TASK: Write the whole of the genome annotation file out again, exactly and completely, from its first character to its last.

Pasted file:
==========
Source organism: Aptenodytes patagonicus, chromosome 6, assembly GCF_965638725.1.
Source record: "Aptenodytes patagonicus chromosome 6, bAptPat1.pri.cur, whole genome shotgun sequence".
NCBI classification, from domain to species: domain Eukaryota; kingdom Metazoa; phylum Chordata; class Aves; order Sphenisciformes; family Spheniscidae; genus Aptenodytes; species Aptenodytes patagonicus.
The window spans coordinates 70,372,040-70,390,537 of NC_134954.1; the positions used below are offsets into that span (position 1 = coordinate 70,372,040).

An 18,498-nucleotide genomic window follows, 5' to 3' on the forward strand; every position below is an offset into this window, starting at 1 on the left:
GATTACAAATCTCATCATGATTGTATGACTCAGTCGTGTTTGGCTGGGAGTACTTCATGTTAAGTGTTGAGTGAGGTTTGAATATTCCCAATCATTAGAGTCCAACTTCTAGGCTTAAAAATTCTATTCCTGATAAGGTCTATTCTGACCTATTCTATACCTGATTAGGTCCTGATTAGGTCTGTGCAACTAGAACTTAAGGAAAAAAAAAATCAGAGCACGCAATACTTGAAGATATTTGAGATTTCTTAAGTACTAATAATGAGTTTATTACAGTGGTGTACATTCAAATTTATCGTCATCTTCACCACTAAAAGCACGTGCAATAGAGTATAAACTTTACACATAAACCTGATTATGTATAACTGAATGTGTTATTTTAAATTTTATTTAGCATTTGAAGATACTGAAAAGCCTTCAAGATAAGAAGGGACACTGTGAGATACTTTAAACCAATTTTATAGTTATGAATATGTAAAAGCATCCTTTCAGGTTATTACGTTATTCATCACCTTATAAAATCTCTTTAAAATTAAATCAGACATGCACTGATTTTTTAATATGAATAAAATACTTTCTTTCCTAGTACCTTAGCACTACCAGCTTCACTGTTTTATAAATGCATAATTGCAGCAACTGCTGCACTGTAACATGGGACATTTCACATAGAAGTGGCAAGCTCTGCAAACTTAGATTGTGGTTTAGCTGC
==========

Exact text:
Source organism: Aptenodytes patagonicus, chromosome 6, assembly GCF_965638725.1.
Source record: "Aptenodytes patagonicus chromosome 6, bAptPat1.pri.cur, whole genome shotgun sequence".
NCBI classification, from domain to species: domain Eukaryota; kingdom Metazoa; phylum Chordata; class Aves; order Sphenisciformes; family Spheniscidae; genus Aptenodytes; species Aptenodytes patagonicus.
The window spans coordinates 70,372,040-70,390,537 of NC_134954.1; the positions used below are offsets into that span (position 1 = coordinate 70,372,040).

An 18,498-nucleotide genomic window follows, 5' to 3' on the forward strand; every position below is an offset into this window, starting at 1 on the left:
GATTACAAATCTCATCATGATTGTATGACTCAGTCGTGTTTGGCTGGGAGTACTTCATGTTAAGTGTTGAGTGAGGTTTGAATATTCCCAATCATTAGAGTCCAACTTCTAGGCTTAAAAATTCTATTCCTGATAAGGTCTATTCTGACCTATTCTATACCTGATTAGGTCCTGATTAGGTCTGTGCAACTAGAACTTAAGGAAAAAAAAAATCAGAGCACGCAATACTTGAAGATATTTGAGATTTCTTAAGTACTAATAATGAGTTTATTACAGTGGTGTACATTCAAATTTATCGTCATCTTCACCACTAAAAGCACGTGCAATAGAGTATAAACTTTACACATAAACCTGATTATGTATAACTGAATGTGTTATTTTAAATTTTATTTAGCATTTGAAGATACTGAAAAGCCTTCAAGATAAGAAGGGACACTGTGAGATACTTTAAACCAATTTTATAGTTATGAATATGTAAAAGCATCCTTTCAGGTTATTACGTTATTCATCACCTTATAAAATCTCTTTAAAATTAAATCAGACATGCACTGATTTTTTAATATGAATAAAATACTTTCTTTCCTAGTACCTTAGCACTACCAGCTTCACTGTTTTATAAATGCATAATTGCAGCAACTGCTGCACTGTAACATGGGACATTTCACATAGAAGTGGCAAGCTCTGCAAACTTAGATTGTGGTTTAGCTGC